In recent years, the practice of Yin Yoga has gained popularity among people seeking a more meditative and restorative form of yoga. Unlike other types of yoga that focus on muscular strength and dynamic movement, Yin Yoga is a slow and passive practice that involves holding poses for several minutes at a time.
The goal of Yin Yoga is to target the connective tissues of the body, including the joints, ligaments, and fascia, to increase flexibility, mobility, and relaxation, but principally to access the meridian system, which are energy channels that run throughout the body according to traditional Chinese medicine. The meridians correspond to different organs and systems of the body, and they can be stimulated through specific poses.
The Lung Meridian is an important energy pathway that plays a crucial role in respiratory function and immune system function. The lungs include the organ of the skin and are paired with the large intestine, (the colon). This energy is all about taking in what we need and letting go of what we don’t.
The Lung Chi is responsible for a healthy immune system, which is well worth considering in our yin yoga practice at this time of year.
Emotionally Lung Chi is about being able to deal with change, grief, and being able to go with the flow of what life brings. Letting go of the need to fix ourselves, or others, the need for control or perfection.
The Lung Meridian runs along the arms, from the chest to the fingertips, and it is responsible for the flow of Qi (or energy) throughout the respiratory system. When the Lung Meridian is blocked or stagnant, it can lead to respiratory issues such as asthma, allergies, and infections. By practicing Yin Yoga poses that target the Lung Meridian, we can improve the flow of Qi and enhance our respiratory health.
Here are three poses that you can try for an at home lung sequence:
Big breath for the lungs. Knees directly under the hips. Palms face down, hand reaching forward. Heart melting towards mat. Block or bolster under chest or head if desired.
Line on your belly with Cactus arms or “T” arms, you can play with sensations for each. Roll onto your left side so weight is in left chest. Chest is opening, hips are stacked. Right foot can plant on the floor acting as a kickstand or knees can remain bent and stacked. Repeat on opposite side.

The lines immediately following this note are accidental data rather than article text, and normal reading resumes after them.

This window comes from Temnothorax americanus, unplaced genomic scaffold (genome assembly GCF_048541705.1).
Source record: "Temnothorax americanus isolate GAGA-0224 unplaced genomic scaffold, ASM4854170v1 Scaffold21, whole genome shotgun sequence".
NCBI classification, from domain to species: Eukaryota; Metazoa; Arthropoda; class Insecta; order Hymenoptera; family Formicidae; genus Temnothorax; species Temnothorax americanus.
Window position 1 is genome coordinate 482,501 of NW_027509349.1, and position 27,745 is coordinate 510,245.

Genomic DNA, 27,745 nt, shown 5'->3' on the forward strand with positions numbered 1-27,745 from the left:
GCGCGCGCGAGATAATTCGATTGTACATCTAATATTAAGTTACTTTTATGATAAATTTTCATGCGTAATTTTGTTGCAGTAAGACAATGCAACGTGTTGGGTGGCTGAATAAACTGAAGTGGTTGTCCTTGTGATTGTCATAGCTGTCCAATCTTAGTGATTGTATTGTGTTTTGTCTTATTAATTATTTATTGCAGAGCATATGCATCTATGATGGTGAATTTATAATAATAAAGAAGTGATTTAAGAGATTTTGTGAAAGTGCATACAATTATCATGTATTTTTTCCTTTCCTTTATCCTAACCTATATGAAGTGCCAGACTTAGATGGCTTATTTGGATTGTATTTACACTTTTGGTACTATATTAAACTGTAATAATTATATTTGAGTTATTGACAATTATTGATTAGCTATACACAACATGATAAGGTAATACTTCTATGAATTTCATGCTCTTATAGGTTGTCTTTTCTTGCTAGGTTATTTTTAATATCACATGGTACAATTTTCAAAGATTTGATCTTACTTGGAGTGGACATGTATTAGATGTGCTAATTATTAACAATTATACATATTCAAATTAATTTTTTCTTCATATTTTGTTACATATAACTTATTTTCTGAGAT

Build your base. I like two blocks: first one right on the bra line, second one under your head. Can also use bolsters, pillows or blankets. Make sure the chest is highest point of the body, head is supported. Height difference between chest and head doesn’t have to be so exaggerated. Stretch your legs out and enjoy.
Simply practicing deep breathing techniques can also help to stimulate the Lung Meridian and improve respiratory health. By taking slow, deep breaths and focusing on the inhalation and exhalation, we can increase the flow of Qi through the respiratory system and reduce stress and anxiety, which can also contribute to respiratory issues.
Another technique that you can consider during the change of season is EFT (Emotional Freedom Techniques) often known as tapping. It is a therapeutic technique that involves tapping on specific points on the body to release negative emotions and promote healing. It combines elements of traditional Chinese medicine, psychology, and mindfulness to address emotional and physical issues.
During an EFT tapping session, the person identifies the negative emotion or belief they want to work on and then taps on specific acupressure points on their face and body while repeating a series of affirmations. The idea is that by tapping on these points, the person can release any blockages in their energy system and restore balance to their body and mind. Try drumming the tips of your four fingers on your chest about 20 times and observe the vibrations.
Lastly, getting enough sleep is vital to our wellbeing, especially when the natural world around is slowing down and hibernating, reminding ourselves to get good quality rest and practice mindfulness during the transition into winter will help keep the body in balance.
For more insights on restorative practices, yogic philosophy and practice tips, make sure you stay up to date with the Yoga For Good Foundation blog. If you’re interested in joining our monthly online community classes, make sure you register for practice so that you get the login details in your inbox each month.
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Ahimsadhara is an expert teacher and author in yoga for trauma survivors. After teaching War Veterans for many years, she is now focusing on international programs and further writing. In this class, she uses asanas to help with healthy breathing and as a preparation for pranayama and yoga nidra.
Angela is an experienced Yogi and Dru Teacher Trainer, environmental campaigner, peace educator, and avid traveller, always seeking the best methods to promote health through Dru Yoga’s practices. Join Angela on the mat for a simple journey through energy block release, alignment with sequence, asana and mudra to leave you feeling refreshed, inspired and welcoming change.
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